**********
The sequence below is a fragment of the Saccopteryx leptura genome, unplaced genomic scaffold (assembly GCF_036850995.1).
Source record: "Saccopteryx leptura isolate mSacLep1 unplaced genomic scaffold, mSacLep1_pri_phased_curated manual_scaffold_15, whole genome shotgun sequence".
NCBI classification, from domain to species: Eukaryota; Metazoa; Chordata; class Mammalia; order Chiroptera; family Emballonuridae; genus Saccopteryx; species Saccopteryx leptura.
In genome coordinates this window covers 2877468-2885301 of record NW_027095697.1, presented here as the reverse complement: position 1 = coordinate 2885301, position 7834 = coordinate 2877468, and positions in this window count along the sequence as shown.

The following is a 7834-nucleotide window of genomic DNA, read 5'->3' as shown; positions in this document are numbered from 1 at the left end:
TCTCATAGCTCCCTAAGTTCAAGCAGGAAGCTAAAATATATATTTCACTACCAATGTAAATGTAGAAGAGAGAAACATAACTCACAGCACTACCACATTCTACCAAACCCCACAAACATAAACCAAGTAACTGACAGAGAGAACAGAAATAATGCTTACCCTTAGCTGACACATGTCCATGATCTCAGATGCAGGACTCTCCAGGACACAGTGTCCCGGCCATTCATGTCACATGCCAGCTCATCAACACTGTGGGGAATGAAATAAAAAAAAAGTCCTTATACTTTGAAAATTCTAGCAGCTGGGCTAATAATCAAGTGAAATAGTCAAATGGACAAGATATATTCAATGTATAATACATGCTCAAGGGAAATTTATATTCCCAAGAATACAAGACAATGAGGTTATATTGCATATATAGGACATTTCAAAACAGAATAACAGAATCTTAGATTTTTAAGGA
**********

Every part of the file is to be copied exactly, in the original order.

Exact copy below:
The sequence below is a fragment of the Saccopteryx leptura genome, unplaced genomic scaffold (assembly GCF_036850995.1).
Source record: "Saccopteryx leptura isolate mSacLep1 unplaced genomic scaffold, mSacLep1_pri_phased_curated manual_scaffold_15, whole genome shotgun sequence".
NCBI classification, from domain to species: Eukaryota; Metazoa; Chordata; class Mammalia; order Chiroptera; family Emballonuridae; genus Saccopteryx; species Saccopteryx leptura.
In genome coordinates this window covers 2877468-2885301 of record NW_027095697.1, presented here as the reverse complement: position 1 = coordinate 2885301, position 7834 = coordinate 2877468, and positions in this window count along the sequence as shown.

The following is a 7834-nucleotide window of genomic DNA, read 5'->3' as shown; positions in this document are numbered from 1 at the left end:
TCTCATAGCTCCCTAAGTTCAAGCAGGAAGCTAAAATATATATTTCACTACCAATGTAAATGTAGAAGAGAGAAACATAACTCACAGCACTACCACATTCTACCAAACCCCACAAACATAAACCAAGTAACTGACAGAGAGAACAGAAATAATGCTTACCCTTAGCTGACACATGTCCATGATCTCAGATGCAGGACTCTCCAGGACACAGTGTCCCGGCCATTCATGTCACATGCCAGCTCATCAACACTGTGGGGAATGAAATAAAAAAAAAGTCCTTATACTTTGAAAATTCTAGCAGCTGGGCTAATAATCAAGTGAAATAGTCAAATGGACAAGATATATTCAATGTATAATACATGCTCAAGGGAAATTTATATTCCCAAGAATACAAGACAATGAGGTTATATTGCATATATAGGACATTTCAAAACAGAATAACAGAATCTTAGATTTTTAAGGA